Hairspray Musical Essays

Hairspray Musical Essays-10
It was more extravagant, dance-heavy and provocative than previous musical entertainments, but its script and score were constantly changing, with songs interpolated from various sources. While several European talents, like Jacques Offenbach (1819-80), Johann Strauss II (1825-99) and Arthur Sullivan (1842-1900), influenced the music in musicals, the beginning of a distinctively American sound is largely attributable to Stephen Foster (1826 - 1864), in songs like "Oh!Susanna," "Camptown Races" and "Old Folks at Home (Swanee River)." The memorable musicals from the rest of the 19th and early 20th centuries are mostly operettas, such as Reginald de Koven's ) (American production, 1907).Cry-Baby premiered at the La Jolla Playhouse in San Diego in November 2007 and opened on Broadway in April 2008.

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I'll give you funny, or at least tell you where to find it: Cry-Baby, the new John Waters musical, is campy, cynical, totally insincere and fabulously well crafted. If laughter is the best medicine, then Cry-Baby is the whole damn drugstore." Newsday called the show "pleasantly demented and -- deep in the sweet darkness of its loopy heart -- more true to the cheerful subversion of a John Waters movie than its sentimental big sister Hairspray." The New Jersey Star-Ledger called it, "candy for adults who like their musicals nutty -- and not so nice." The New Line cast includes Caleb Miofsky (as Wade “Cry Baby” Walker), Grace Langford (Allison Vernon-Williams), Margeau Steinau (Mrs. Dupree), Jake Blonstein (Baldwin Blandish), Reagan Deschaine (Pepper Walker), Jaclyn Amber (Wanda Woodward), Sarah Dowling (Mona “Hatchet-Face” Malnorowski), AJ Surrel (Lenora Frigid), Todd Micali, Stephen Henley, Ian Mc Creary, Christopher Strawhun, Maggie Nold, and Grace Minnis.

The New Line production will be directed by Scott Miller and Mike Dowdy-Windsor, with music direction by Nicolas Valdez, choreography by Michelle Sauer, scenic design by Rob Lippert, costume design by Colene Fornachon, lighting design by Kenneth Zinkl, and sound design by Ryan Day.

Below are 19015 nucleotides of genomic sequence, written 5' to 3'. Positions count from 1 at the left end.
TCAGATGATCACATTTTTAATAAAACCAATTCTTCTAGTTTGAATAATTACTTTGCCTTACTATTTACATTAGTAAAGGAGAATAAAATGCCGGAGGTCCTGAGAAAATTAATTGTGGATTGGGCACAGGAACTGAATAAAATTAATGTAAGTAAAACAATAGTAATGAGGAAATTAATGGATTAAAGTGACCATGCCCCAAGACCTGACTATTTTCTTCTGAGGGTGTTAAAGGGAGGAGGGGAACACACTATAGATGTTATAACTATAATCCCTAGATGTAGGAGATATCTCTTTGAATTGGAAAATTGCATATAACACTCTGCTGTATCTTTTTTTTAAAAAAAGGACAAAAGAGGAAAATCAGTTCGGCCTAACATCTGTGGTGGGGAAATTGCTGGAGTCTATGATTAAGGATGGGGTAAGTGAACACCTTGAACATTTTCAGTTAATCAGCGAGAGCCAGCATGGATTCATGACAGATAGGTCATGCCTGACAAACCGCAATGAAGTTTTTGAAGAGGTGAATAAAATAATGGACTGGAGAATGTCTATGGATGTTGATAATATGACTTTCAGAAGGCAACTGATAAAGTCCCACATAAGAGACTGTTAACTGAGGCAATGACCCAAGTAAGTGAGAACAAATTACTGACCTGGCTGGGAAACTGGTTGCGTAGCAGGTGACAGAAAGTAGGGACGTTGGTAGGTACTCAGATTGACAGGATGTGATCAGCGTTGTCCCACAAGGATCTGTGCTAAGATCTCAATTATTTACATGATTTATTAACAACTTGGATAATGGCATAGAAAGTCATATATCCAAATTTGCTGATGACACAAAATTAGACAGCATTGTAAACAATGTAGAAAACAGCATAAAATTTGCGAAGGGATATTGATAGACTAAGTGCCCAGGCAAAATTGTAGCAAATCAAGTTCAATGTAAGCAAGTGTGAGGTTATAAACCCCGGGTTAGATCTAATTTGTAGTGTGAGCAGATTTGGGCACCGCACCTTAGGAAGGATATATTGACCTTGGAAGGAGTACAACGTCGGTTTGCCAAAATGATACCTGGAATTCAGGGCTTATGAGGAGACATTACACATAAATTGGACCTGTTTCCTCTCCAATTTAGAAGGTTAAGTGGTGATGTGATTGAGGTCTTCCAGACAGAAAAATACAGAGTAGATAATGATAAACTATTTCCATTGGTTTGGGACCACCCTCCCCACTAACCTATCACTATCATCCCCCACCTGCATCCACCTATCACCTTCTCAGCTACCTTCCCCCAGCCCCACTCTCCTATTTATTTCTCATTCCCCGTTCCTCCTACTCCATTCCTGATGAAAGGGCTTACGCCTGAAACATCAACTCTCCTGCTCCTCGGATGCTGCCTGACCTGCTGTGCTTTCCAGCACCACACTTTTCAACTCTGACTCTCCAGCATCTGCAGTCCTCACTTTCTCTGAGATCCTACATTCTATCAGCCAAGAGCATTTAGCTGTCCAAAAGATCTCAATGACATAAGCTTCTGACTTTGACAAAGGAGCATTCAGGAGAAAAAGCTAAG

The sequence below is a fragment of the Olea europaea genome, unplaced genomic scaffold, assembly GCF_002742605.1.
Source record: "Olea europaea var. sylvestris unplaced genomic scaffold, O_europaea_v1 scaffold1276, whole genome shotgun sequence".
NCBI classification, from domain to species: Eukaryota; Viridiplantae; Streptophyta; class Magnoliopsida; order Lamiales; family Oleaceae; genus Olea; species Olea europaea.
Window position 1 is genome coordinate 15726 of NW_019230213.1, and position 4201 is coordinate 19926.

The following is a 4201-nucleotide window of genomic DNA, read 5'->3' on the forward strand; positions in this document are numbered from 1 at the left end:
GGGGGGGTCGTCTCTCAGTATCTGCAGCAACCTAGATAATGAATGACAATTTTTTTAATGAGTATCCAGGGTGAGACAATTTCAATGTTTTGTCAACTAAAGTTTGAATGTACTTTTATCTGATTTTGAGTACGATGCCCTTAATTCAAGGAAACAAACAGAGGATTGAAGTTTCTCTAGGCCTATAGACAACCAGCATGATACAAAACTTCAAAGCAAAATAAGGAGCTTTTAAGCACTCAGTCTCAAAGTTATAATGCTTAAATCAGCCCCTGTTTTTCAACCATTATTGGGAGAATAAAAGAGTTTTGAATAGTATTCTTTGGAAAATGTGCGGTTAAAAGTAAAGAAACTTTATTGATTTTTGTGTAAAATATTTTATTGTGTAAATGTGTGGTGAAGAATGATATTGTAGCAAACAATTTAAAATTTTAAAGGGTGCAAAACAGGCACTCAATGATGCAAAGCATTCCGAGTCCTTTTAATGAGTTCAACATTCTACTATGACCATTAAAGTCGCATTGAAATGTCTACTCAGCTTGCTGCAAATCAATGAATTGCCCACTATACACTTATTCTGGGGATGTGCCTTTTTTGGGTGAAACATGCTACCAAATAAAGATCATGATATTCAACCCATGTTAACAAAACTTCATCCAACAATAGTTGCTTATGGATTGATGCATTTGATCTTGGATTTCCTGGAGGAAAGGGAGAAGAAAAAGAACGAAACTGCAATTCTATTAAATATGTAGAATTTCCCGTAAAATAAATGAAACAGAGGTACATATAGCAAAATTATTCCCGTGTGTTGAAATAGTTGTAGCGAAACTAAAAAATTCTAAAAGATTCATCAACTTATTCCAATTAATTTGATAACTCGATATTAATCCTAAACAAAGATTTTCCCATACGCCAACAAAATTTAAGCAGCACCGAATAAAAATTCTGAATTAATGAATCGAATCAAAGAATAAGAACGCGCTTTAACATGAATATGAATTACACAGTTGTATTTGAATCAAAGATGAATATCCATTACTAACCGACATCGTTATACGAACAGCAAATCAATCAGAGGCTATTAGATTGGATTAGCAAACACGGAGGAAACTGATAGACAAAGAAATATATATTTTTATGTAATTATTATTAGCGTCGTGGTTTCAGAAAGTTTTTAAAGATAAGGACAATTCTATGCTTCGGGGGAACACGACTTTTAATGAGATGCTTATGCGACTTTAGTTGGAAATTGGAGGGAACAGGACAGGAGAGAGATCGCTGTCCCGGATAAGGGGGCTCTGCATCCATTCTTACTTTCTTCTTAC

Not valid in connection with other discounts or offers, available only at the door, and subject to availability. New Line Theatre receives funding from the Regional Arts Commission and the Missouri Arts Council.

Cry-Baby is presented by arrangement with Music Theatre International, New York.

His shows celebrated both an all-American, flag-waving patriotism, and the immigrant experience.

The shows were brash, direct, and contemporary and, shockingly for the time, included jargon and slang.Wayward youth, juvenile delinquents, sexual repression, cool music, dirty lyrics, social rejects, it's all here!New Line opens its 29th season in October 2019 with the hilarious rockabilly musical CRY-BABY, based on the classic John Waters film.To charge tickets by phone, call Metro Tix at 314-534-1111 or visit the Fox Theatre box office or the Metrotix website.HIGH SCHOOL DISCOUNT: Any high school student with a valid school ID can get a ticket for any performance all season long, with the code word for each show, which will posted only on New Line's Facebook page. EDUCATORS DISCOUNT: New Line offers all currently employed educators half price tickets on any Thursday night, with work ID or other proof of employment.At the other end of the topsy-turvy moral meritocracy of 1954 America, Baldwin as the king of the squares leads his close-harmony pals against the juvenile delinquents, who are ultimately arrested for arson, sending the drapes all off to prison. CRY-BABY has a score by David Javerbaum (The Daily Show) and Adam Schlesinger (Fountains of Wayne), and a book by Mark O'Donnell and Thomas Meehan, based on John Waters' classic indie film.O'Donnell and Meehan also adapted John Waters' Hairspray for the musical stage.It was also nominated for Best Musical by the Drama League and the Outer Critics Circle Awards.Terry Teachout wrote in the Wall Street Journal, "You want funny? It is, in fact, the funniest new musical since Avenue Q.His work began to be broadly recognized with songs he added to the imported (1914).The hit song from the show, "They Didn't Believe Me," is often described as the first standard of the classic American songbook.

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